This project has been guided in large part by Susan Blum’s recent book, I Love Learning; I Hate School which details her research on the contrast between how students learn and the way conventional education works. In combination with her other works, she argues that changing grading models is a strong solution for faculty who wish to focus on learning, rather than sorting or judging. These narratives demonstrate that while ungrading might be challenging, its risks are well worth the rewards.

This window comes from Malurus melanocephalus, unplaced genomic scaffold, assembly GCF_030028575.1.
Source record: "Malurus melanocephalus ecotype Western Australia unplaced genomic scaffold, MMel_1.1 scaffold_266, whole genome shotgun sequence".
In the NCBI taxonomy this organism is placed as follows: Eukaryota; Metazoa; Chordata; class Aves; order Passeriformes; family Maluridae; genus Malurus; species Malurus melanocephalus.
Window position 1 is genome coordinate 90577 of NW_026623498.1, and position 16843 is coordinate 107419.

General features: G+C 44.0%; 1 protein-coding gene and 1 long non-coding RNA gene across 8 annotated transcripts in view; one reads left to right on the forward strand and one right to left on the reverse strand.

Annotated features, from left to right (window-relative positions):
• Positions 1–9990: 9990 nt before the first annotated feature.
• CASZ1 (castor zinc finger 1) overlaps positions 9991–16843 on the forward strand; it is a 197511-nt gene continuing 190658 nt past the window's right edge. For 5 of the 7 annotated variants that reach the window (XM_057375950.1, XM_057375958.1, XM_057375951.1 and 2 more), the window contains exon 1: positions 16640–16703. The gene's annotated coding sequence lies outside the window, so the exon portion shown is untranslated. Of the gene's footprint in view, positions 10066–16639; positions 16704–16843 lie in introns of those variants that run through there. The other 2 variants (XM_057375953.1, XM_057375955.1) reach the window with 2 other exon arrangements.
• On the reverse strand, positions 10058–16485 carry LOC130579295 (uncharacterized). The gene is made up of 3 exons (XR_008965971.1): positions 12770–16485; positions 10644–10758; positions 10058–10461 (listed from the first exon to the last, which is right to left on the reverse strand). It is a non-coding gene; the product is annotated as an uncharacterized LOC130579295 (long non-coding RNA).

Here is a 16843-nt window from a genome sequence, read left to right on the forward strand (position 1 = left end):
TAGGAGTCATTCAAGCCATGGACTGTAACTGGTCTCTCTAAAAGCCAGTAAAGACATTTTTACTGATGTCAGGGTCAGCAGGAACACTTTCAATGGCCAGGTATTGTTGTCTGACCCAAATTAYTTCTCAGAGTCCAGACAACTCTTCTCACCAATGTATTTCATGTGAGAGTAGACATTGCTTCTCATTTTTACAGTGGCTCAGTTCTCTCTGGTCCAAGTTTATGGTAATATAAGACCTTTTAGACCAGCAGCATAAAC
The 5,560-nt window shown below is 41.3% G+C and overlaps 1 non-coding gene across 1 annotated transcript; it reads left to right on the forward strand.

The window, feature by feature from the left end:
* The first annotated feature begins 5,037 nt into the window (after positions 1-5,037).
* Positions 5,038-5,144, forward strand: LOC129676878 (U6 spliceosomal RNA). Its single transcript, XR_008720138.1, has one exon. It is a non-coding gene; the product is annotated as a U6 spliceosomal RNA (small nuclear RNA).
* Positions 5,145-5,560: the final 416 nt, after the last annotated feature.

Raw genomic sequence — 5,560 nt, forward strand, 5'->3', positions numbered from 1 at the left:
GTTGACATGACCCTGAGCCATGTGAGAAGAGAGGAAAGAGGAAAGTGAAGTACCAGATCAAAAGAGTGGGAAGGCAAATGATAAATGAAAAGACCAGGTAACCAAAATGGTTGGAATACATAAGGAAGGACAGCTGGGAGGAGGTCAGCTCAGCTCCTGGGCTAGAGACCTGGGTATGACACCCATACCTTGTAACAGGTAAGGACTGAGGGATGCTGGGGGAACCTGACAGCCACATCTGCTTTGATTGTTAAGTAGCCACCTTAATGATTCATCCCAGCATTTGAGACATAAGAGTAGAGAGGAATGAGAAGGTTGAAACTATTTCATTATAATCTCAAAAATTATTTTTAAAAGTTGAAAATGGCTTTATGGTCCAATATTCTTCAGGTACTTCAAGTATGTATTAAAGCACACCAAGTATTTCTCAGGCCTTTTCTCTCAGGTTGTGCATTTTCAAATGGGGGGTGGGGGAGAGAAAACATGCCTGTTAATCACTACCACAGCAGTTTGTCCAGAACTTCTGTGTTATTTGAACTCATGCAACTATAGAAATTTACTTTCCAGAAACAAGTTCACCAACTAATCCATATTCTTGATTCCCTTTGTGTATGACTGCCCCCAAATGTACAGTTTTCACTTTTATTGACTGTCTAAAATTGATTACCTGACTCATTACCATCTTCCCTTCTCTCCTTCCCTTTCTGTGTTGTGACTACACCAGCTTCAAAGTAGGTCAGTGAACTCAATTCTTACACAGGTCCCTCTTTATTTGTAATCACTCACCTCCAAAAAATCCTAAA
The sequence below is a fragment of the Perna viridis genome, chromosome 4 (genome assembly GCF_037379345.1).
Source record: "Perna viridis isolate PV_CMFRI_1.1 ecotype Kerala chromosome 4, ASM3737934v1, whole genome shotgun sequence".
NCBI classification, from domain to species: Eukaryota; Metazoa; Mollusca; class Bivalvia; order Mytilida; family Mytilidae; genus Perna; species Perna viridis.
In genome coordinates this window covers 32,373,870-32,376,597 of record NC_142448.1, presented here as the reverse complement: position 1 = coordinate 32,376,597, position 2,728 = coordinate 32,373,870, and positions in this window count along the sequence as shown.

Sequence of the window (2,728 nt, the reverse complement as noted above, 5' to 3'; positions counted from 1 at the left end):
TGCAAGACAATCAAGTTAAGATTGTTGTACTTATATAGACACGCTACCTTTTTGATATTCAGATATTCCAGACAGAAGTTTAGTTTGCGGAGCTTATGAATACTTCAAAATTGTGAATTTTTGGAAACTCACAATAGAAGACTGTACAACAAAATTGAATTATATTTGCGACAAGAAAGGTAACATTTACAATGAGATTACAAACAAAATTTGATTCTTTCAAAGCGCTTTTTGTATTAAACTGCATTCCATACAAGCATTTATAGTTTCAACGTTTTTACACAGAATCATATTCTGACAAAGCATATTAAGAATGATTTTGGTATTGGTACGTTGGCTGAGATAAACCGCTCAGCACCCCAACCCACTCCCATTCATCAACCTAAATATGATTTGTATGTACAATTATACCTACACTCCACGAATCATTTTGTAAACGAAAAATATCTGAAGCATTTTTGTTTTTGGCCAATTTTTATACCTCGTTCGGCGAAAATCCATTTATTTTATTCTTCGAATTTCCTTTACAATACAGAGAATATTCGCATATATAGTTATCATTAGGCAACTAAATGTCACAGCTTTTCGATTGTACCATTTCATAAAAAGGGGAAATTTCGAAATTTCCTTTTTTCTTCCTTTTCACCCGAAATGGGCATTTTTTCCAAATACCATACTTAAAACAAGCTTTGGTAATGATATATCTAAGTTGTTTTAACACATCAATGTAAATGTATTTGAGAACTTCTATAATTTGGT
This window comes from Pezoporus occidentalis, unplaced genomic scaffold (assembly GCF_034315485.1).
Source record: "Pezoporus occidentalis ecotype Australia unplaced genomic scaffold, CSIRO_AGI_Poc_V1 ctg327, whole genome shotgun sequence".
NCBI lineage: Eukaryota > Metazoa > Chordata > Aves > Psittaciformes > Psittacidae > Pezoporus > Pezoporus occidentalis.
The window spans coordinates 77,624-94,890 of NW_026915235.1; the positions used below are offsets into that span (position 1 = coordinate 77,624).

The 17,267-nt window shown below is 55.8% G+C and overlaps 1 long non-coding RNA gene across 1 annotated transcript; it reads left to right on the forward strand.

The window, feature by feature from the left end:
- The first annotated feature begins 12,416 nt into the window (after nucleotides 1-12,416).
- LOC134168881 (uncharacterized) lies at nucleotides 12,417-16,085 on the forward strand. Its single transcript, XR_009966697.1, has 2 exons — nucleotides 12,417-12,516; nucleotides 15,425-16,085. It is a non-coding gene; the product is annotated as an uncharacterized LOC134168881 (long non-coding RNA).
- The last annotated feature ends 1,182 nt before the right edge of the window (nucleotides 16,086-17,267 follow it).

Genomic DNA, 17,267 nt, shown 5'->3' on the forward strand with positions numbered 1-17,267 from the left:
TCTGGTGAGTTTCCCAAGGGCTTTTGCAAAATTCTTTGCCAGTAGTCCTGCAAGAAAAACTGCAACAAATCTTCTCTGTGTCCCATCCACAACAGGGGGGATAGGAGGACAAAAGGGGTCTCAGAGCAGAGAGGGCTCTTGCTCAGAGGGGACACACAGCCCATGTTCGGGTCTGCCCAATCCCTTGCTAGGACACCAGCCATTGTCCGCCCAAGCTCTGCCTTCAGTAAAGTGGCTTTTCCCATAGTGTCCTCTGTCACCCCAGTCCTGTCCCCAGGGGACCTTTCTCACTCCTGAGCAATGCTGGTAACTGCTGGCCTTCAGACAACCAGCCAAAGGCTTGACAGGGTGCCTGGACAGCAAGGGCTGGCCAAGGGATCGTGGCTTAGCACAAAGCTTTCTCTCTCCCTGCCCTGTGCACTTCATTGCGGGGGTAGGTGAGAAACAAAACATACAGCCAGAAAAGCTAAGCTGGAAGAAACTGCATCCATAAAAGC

Blum’s book also addresses what she calls “the game of school,” and how students behave in ways that maximize their advantage, especially when it comes to getting an A. Her work highlights a tension between learning and schooling: while many students express a desire to learn, they act in ways that seem contradictory to these goals. Students procrastinate, cheat, and fake enjoyment in their classes. One possible explanation for this is wellbeing, or a lack thereof. Students do want to learn, but they also want to find balance in their lives.

My research seeks to find out more about both student and faculty wellbeing at Middlebury and how it plays into behaviors surrounding learning, teaching, and grading.